We drink it all in, the images, sounds and words swirling about the modern landscape and filling our minds. Once inside, these images, sounds and words tint our memories, guide our thoughts, drive our feelings, embed themselves into our consciousness.
If we choose well, these external stimuli nourish our minds, sharpening our critical thinking, triggering our creativity, stoking our curiousity. If we choose poorly, these external stimuli deaden our minds, replacing original thoughts with pre-packaged dullness leavened with a laugh track.
It took me more than 30 years to appreciate this. For most of that time, I paid little heed to what I poured into my mind: constructive and destructive inputs mixed into a heady brew both toxic and potent.
It was only after I shut off the TV for good and experienced the withdrawal symptoms of a mind so deadened to original thought that it couldn't bear to be left alone with itself that I realized the damage I was doing to myself. After my TV recovery, I gave up computer and video games, I stopped listening to the idiotic but hypnotic pop music that formed the soundtrack of my life, I cut spectator sports, I started to rue the time I'd spent reading the same book over and over, tired rehashes of the same old conventions in the same old genre forms.
Then, as my mind gradually cleared, and my thoughts started reasserting themselved into my consciousness, I questioned my need to read newspapers and magazines. With all I was getting from them, was I getting understanding? I concluded not. I still follow events, but from afar, waiting for the shine of the new to fade, revealing what's truly worthy of my attention.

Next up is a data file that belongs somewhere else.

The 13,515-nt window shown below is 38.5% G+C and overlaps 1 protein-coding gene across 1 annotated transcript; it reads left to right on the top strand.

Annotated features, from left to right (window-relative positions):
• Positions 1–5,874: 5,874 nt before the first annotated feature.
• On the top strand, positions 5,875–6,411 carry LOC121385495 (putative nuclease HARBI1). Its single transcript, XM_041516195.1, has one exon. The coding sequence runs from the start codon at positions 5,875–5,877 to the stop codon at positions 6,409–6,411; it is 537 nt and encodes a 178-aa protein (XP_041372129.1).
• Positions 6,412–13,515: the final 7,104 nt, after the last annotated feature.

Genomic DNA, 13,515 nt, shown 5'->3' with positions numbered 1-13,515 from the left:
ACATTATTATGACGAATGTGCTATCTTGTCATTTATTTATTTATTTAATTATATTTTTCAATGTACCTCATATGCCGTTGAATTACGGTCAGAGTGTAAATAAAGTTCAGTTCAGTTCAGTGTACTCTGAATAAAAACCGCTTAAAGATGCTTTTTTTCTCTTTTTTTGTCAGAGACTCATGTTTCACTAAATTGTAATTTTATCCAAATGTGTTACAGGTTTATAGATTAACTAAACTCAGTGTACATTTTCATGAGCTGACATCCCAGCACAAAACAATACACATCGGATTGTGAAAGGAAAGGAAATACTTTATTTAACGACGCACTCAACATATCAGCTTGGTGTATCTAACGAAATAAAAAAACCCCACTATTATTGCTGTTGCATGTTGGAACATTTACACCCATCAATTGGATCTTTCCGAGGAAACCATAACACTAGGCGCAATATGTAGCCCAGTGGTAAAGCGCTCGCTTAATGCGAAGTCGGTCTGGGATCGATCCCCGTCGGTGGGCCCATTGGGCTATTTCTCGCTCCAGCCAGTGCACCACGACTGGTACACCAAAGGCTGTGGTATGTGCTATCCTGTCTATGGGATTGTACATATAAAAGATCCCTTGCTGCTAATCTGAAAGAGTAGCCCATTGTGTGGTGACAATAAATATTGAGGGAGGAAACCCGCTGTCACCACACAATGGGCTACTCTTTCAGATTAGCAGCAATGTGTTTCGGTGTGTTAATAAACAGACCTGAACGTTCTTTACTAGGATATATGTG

And so it goes. I've been erecting these mental filters for almost a decade now, clearing out the clutter, trying to protect my consciousness from being hijacked again.
What do I do with my free time now? I spend a lot of it just thinking. I spend a lot more time actively engaged with my family. I still read and listen to music and go to movies, but I think much harder before deciding what to spend my time with. I write, something I could never find the time to do before. And I still waste a lot of time, but I waste it differently, more likely to lose myself in daydreams.
All this has profoundly changed me. I'm stranger than I ever was. I often don't know what's happening. I'm losing the ability to chat. I no longer value the new. I don't want as much as I used to, probably because I've drastically reduced my exposure to advertising. I don't know what's hot or what's cool, living instead at room temperature. I feel better about myself, although my self-criticism is just as incessant and now much more clear-eyed and penetrating. I'm bursting with ideas. I feel an urge to create, an urge I never really felt before. I care less for what others think. I'm less ironic. I'm less predictable, in both good and bad ways. My feelings are more intense: higher highs, lower lows. It's as though I've lost a layer of mental insulation. I'm more connected with the people I love, more alienated from everyone else.
It could just be that I'm getting old, but I'm not that old yet. Or it could be that I'm finally maturing into the oddity I've been all along, but I wasn't odd like this before. Or maybe I'm regressing into a self-absorbed teen. Or this could all just be another of my conceits, a smugly self-congratulatory delusion of exceptionalism, a mature form of the consciousness pollution that's clouded my head since I was a child.
Whatever, all I know is I feel happier, more aware, more in control and more interested since I turned off, tuned out and dropped back into my life.
P.S. More here.